A review of statistical methods for the evaluation of aquatic habitat suitability for instream flow assessment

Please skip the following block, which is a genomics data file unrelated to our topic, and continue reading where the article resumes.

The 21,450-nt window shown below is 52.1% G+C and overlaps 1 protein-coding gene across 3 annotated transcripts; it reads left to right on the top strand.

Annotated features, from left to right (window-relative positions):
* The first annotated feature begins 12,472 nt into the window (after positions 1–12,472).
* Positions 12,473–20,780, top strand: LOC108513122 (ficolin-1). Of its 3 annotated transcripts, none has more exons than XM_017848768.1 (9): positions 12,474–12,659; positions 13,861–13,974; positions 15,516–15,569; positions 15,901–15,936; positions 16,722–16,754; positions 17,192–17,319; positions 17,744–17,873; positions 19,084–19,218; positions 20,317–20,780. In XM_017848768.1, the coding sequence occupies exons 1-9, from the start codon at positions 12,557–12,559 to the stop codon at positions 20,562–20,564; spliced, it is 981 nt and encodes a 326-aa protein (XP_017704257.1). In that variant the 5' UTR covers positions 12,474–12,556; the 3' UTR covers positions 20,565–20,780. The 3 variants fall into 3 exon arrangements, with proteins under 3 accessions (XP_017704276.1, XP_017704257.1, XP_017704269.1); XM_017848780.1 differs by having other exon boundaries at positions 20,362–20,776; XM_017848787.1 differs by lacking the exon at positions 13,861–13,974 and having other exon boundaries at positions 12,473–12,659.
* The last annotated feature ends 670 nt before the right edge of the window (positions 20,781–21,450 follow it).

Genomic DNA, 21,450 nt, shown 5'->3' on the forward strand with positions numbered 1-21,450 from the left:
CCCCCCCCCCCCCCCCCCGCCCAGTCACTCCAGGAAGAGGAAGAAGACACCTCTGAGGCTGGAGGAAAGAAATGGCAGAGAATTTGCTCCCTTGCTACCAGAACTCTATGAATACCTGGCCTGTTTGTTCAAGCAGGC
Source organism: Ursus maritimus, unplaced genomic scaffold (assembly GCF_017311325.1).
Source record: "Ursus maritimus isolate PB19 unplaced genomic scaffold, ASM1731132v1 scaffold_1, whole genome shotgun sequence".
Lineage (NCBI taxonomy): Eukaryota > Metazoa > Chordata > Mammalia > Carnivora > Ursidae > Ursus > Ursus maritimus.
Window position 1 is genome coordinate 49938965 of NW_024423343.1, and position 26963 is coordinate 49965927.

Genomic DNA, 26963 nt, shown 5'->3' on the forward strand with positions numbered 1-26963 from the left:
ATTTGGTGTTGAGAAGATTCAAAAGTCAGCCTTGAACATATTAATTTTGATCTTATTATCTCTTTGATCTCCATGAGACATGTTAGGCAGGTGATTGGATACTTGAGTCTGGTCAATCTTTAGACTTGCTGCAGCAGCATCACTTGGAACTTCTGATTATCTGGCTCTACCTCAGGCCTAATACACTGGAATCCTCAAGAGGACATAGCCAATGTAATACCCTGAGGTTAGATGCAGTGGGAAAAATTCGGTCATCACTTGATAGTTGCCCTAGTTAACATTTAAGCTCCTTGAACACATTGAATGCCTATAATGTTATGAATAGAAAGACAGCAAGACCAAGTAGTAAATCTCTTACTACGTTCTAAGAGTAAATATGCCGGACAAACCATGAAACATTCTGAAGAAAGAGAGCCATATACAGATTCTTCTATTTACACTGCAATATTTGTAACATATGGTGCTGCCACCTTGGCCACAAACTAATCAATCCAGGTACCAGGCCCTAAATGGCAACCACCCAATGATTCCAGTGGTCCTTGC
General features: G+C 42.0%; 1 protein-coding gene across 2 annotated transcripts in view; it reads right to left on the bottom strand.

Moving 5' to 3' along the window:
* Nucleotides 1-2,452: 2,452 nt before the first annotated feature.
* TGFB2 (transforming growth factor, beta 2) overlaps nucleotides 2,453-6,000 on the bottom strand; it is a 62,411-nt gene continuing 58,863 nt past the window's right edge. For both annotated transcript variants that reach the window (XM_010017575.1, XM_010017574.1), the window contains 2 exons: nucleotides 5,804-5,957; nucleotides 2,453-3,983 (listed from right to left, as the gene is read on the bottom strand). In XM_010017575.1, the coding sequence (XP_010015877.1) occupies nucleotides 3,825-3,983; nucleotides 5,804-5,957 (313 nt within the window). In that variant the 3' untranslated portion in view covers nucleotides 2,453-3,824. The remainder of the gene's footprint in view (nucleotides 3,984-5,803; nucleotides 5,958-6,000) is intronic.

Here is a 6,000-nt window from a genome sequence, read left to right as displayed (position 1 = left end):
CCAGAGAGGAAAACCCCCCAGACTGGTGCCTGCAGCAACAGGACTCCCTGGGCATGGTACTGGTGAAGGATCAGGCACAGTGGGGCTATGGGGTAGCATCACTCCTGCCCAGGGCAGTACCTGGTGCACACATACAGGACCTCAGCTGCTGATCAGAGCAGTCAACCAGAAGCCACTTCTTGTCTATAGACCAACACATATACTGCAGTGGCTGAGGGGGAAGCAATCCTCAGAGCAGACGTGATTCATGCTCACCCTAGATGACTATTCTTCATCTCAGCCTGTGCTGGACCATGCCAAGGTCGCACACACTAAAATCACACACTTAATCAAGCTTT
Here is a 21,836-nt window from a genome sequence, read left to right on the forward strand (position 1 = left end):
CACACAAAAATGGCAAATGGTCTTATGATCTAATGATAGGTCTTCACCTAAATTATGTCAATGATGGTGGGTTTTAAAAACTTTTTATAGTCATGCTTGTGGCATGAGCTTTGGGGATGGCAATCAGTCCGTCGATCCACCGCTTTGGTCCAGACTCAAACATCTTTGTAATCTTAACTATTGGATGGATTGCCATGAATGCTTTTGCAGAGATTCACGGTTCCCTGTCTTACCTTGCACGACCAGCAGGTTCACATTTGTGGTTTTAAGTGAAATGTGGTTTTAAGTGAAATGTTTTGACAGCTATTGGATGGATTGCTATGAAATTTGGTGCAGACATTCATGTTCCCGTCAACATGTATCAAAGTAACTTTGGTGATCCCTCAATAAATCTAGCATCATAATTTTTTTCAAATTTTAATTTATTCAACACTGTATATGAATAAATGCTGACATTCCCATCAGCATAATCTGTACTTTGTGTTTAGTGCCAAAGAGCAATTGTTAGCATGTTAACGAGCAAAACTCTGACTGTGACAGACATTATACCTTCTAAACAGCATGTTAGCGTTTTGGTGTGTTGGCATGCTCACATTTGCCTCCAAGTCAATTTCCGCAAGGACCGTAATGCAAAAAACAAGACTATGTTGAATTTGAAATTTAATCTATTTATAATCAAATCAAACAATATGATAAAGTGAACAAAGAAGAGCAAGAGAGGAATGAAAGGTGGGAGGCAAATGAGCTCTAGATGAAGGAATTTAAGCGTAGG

Habitat models serve three main purposes: First, to predict species occurrences on the basis of abiotic and biotic variables, second to improve the understanding of species-habitat relationships and third, to quantify habitat requirements. The use of statistical models to predict the likely occurrence or distribution of species based on relevant variables is becoming an increasingly important tool in conservation planning and wildlife management. This article aims to provide an overview of the current status of development and application of statistical methodologies for analysing the species-environment association, with a clear emphasis on aquatic habitat. It describes the main types of univariate and multivariate techniques available for analysis of species-environment association, and specifically focuses on the assessment of the strengths and weaknesses of the available statistical methods to estimate habitat suitability. A second objective of this article is to propose new approaches using existing statistical methods. A wide array of habitat statistical models has been developed to analyse habitat-species relationship. Generally, physical habitat is dependent on more than one variable (e.g. depth, velocity, substrate, cover) and several suitability indices must be combined to define a composite index. Multivariate approaches are more appropriate for the analysis of aquatic habitat as they inherently consider the interrelation and correlation structure of the environmental variables. Ordinary multiple linear regression and logistic regression are popular methods often used for modelling of species and their relationships with environment. Ridge regression and Principal component regression are particularly useful when the independent variables are highly correlated. More recent regression modelling paradigms like generalized linear models (GLMs) present advantages in dealing with non-normal environmental variables. Generalized additive models (GAMs) and artificial neural networks are better suited for analysis of non-linear relationships between species distribution and environmental variables. The fuzzy logic approach presents advantages in dealing with uncertainties that often exist in habitat modelling. Appropriate methods for analysis of multi-species data are also presented. Finally, the few existing comparative studies for predictive modelling are reviewed, and advantages and disadvantages of different methods are discussed. Copyright © 2006 John Wiley & Sons, Ltd.